The Anti-Irish Riots of 1854

Henry Wise, governor of Virginia, minister to Brazil and Brig.-Gen. in the Confederate army ran against a Know Nothing candidate for governor in 1855. Gov. Wise would say about the Know Nothing movement years later that it was “the most impious and unprincipled affiliation by bad means for bad ends.”  He compared the struggle of Irish Catholics in Ireland against the Protestant landlords to the struggle in America against Know Nothingism. The Know Nothing party, formally known as the American party, succeeded to the Whig party. Many Whigs transitioned to the American party when the Whigs disintegrated in the early 1850’s. But, some Whigs did not. [1]

One Whig who would not join the Know Nothing party was J.C. Prendergast, publisher and editor of the New Orleans Daily Orleanian. Prendergast, an Irish immigrant himself, widely sympathized with the Irish immigrants and with immigrants in general.  Prendergast suggested it was best if the “foreigners” refrained from voting for a time until the bonds of friendship might increase.  But, as long as some Irish would insist on casting their vote, the Know Nothings would not be satisfied. [2]

The Know Nothings believed the New Orleans police were rounding up Irish voters to proceed to the polls and cast their votes.  Whether true or not, they believed it. Even Prendergast, the erstwhile Whig, believed the Irish were being manipulated by the Democratic party in some way. [3]

March, 1854

During the March, 1854 elections, two New Orleans papers whipped up anti-Irish feeling. The Daily Crescent and the Delta accused the Irish immigrants of all the evils afflicting the city, “forever kicking up rows and breaking heads.”  Their societies were divisive and prevented assimilation.  At other times, the Crescent simply argued the Irish voters were the dupes of others, apparently meaning Democratic politicians. What the Crescent and even Prendergast seemed not to appreciate was that the Democratic party, unlike any other party, welcomed all immigrants, even the Irish. [4]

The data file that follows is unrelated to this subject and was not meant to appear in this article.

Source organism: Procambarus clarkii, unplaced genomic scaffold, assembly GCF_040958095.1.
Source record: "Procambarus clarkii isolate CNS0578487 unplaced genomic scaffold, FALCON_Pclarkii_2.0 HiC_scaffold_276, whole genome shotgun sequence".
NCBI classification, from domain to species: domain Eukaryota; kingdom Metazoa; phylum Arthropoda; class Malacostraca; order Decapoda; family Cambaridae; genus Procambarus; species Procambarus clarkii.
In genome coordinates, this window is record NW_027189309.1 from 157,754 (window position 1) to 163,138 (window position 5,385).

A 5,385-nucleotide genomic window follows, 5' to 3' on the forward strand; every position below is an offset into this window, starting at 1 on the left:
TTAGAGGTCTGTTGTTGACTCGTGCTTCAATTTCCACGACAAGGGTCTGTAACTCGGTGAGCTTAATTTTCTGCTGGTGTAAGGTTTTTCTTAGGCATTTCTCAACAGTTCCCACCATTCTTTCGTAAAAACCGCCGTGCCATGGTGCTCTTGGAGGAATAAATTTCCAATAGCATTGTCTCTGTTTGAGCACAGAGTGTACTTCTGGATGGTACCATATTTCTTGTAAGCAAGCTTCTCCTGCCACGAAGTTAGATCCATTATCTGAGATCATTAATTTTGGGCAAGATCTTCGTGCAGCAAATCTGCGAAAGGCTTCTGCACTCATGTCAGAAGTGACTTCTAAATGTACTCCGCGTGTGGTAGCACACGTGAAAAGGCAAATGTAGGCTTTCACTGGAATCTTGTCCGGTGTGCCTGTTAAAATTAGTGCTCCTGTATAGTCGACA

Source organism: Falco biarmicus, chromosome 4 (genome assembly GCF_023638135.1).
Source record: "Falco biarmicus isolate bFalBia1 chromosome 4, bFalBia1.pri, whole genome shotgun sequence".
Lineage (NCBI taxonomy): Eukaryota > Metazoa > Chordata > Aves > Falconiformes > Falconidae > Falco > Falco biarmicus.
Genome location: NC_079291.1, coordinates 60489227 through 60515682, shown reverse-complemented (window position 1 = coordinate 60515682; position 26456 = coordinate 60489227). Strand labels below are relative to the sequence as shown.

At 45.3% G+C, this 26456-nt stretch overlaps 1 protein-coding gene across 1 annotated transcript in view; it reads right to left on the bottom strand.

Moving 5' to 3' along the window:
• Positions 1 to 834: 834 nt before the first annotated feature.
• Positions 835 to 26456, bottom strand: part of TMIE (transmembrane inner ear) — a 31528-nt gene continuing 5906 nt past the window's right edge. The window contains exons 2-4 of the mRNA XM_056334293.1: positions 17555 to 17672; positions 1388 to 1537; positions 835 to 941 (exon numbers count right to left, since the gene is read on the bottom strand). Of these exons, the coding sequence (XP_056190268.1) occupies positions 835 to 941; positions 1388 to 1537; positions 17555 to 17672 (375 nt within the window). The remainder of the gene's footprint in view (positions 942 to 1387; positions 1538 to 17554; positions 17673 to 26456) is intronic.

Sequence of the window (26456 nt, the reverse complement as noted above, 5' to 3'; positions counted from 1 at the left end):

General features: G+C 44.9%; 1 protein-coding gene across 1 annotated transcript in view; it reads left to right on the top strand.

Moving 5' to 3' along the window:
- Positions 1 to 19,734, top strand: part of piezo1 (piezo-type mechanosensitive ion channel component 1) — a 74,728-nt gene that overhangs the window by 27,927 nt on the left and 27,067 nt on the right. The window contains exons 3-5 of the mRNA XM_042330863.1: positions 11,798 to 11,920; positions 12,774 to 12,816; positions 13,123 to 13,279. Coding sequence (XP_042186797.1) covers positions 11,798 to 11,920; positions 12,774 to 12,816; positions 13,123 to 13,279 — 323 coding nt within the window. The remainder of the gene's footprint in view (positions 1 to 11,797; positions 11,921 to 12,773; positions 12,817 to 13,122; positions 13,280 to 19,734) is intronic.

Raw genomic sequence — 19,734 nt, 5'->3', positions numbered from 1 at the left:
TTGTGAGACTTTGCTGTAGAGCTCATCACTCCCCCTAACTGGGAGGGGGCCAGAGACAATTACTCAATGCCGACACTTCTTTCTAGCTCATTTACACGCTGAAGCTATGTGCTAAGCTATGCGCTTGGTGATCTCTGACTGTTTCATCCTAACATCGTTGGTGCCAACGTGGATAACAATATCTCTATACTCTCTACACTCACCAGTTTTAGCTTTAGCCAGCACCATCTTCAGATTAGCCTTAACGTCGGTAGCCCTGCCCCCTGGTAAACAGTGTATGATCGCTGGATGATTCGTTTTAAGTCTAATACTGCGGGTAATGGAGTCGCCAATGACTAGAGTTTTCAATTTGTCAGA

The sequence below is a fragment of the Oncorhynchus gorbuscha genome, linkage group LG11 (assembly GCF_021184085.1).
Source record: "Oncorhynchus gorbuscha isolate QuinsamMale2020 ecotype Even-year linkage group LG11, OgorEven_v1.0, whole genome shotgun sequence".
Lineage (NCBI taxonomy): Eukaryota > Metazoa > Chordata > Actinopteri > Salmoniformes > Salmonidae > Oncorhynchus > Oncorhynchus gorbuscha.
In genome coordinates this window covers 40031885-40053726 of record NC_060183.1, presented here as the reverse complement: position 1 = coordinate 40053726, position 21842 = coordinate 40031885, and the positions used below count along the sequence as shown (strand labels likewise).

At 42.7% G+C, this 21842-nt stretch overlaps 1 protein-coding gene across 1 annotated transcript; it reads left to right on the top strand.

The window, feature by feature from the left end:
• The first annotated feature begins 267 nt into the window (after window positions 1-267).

There were elections set for early October. Regardless of the cause, the Know Nothings resorted to violence. Ten days of riots broke out starting Saturday night, Sept. 10, 1854. A large riot broke out on Sunday night, around the St. Mary’s Street Market, a predominantly Irish neighborhood. It was said that a Mr. Grinnell of Leeds and Co., a large ship-building firm, John Mitchell, a foreman of Leeds, and a Mr. Green, a relative of Grinnell, were walking near coffee houses (which actually served anything but coffee) in the St. Mary’s neighborhood. The three men were challenged by customers within the coffee houses. The three man party insisted on their right to walk where they please. Violence soon erupted, resulting in injury to all three men. The Crescent suggested the Irish customers in the drinking establishments started the fracas. But, the Crescent was generally sympathetic with Know Nothingism. [5]

Prendergast reported that he understood Grinnell to be opposed to foreigners and was one of the leaders of an attack on Murphy’s coffee house a few nights earlier. [6]

St. Patrick’s Church

On the night of Sept. 11, Monday, rumors flew that the Americans, as they were known at the time, planned to sack St. Patrick’s Catholic Church, the church for the Irish. [7]

Dr. J.J. Meighen, a druggist, gathered with the crowd which was intent on protecting St. Patrick’s. The Americans came into the area and a general fight broke out. Two men were killed. Meighen was arrested, as was John Cavanaugh, Captain of the Louisiana Grays, a predominantly Irish militia. Cavanaugh denied he was involved in the defense of St. Patrick’s Church.  He said he was working late that night at the Crescent Steam Marble Yard on St. Joseph street.  He and his men worked until about 10 p.m.  They left work and proceeded to a coffee house on Tchoupitoulas street for refreshment.  So, it looked like he was leading a group of armed men, but not so.

At the coffee house, Cavanaugh saw Gen. Lewis, the commander of the New Orleans militia.  He went out to talk to the commander.  Lewis asked him to persuade the men to disperse.  Cavanaugh tried to send them home, but some refused.  They wanted protection for their lives and property.  Capt. Cavanaugh then went home himself.  He emerged from his home later that night when he briefly thought the marble yard was on fire.  Dr. Meighen told Gen. Lewis he was a naturalized citizen, but that he would “un-naturalize” and protect himself. In the end, the only persons arrested were Capt. John Cavanaugh, captain of the Irish militia, the Louisiana Grays, Stephen O’Leary, and Dr. J.J. Meighen